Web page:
Home | News | Aged care wait times go up, level four home care wait nearly 3 years

Aged care wait times go up, level four home care wait nearly 3 years

The latest data released by the Productivity Commission shows that wait times for those needing to enter residential aged care have increased almost 50 per cent since 2016–2017.

The report released this week also shows that those Australians waiting for the highest-level home care package have an average wait of 34 months.

Data for the 2018–19 period tells us that 41.9 per cent of older people entered residential aged care within three months of their ACAT approval. However, the median wait time is now at 152 days, an increase from 121 days in 2017–18 and 105 days in 2016–17.

For home care packages the wait times range from seven months for a level 1 package to 34 months for a level 4 package. The report states that “as approval processes for clients have changed significantly under the new arrangements, data are not comparable over time and data for 2018-19 should not be compared to previous years”.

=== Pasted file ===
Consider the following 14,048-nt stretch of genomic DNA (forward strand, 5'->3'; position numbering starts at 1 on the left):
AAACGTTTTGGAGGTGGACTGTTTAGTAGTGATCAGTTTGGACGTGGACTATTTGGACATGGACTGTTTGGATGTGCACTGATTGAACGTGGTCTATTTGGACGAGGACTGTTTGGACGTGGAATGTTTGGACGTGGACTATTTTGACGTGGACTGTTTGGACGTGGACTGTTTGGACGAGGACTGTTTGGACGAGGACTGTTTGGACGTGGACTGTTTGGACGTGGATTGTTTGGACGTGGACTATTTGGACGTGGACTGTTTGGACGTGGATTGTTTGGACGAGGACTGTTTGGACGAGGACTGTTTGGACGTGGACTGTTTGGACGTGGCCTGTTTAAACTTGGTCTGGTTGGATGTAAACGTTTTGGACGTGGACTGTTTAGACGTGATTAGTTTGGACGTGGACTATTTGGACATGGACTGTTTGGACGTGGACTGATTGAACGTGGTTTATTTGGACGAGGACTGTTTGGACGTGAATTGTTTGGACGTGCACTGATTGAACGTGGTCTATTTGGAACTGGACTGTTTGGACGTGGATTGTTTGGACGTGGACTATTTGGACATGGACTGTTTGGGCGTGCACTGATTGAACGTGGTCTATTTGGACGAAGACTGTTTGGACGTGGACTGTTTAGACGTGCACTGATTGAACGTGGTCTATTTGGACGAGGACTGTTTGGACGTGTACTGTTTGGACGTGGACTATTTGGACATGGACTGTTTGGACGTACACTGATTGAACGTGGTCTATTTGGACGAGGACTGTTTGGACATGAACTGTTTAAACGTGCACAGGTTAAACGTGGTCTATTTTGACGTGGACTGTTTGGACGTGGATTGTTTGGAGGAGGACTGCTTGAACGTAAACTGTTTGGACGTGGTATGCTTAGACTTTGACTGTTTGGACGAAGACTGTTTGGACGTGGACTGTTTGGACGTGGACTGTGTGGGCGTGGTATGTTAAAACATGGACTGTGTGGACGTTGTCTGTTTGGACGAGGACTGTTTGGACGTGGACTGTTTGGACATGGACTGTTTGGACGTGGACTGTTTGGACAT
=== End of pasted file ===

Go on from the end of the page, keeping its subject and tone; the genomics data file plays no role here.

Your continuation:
Government data released last year puts the number of people with access to a home care package at 134,930. However, there were 62,942 people seeking a home care package at their approved level, who had not yet been offered access to a lower level package.

The total number of people on the home care package waitlist currently sits at over 129,000.

According to the report, Government spending on aged care during 2018–19 was $20.1 billion, $4874 per older person.

In response to last year’s aged care royal commission interim report, Prime Minister Scott Morrison announced a $537 million injection into aged care, however aged care peak bodies said this was not enough.

Leading Age Services Australia chief executive Sean Rooney said: “We have told the government that residential care services need $1.3 billion in additional operational funding right now to avoid the risk of unplanned closures, service failures and job losses.”

Australian Nursing and Midwifery federal secretary Annie Butler said the announcement was “little more than a politically expedient attempt to try and convince Australians that the Government is ‘doing something’ about aged care”.

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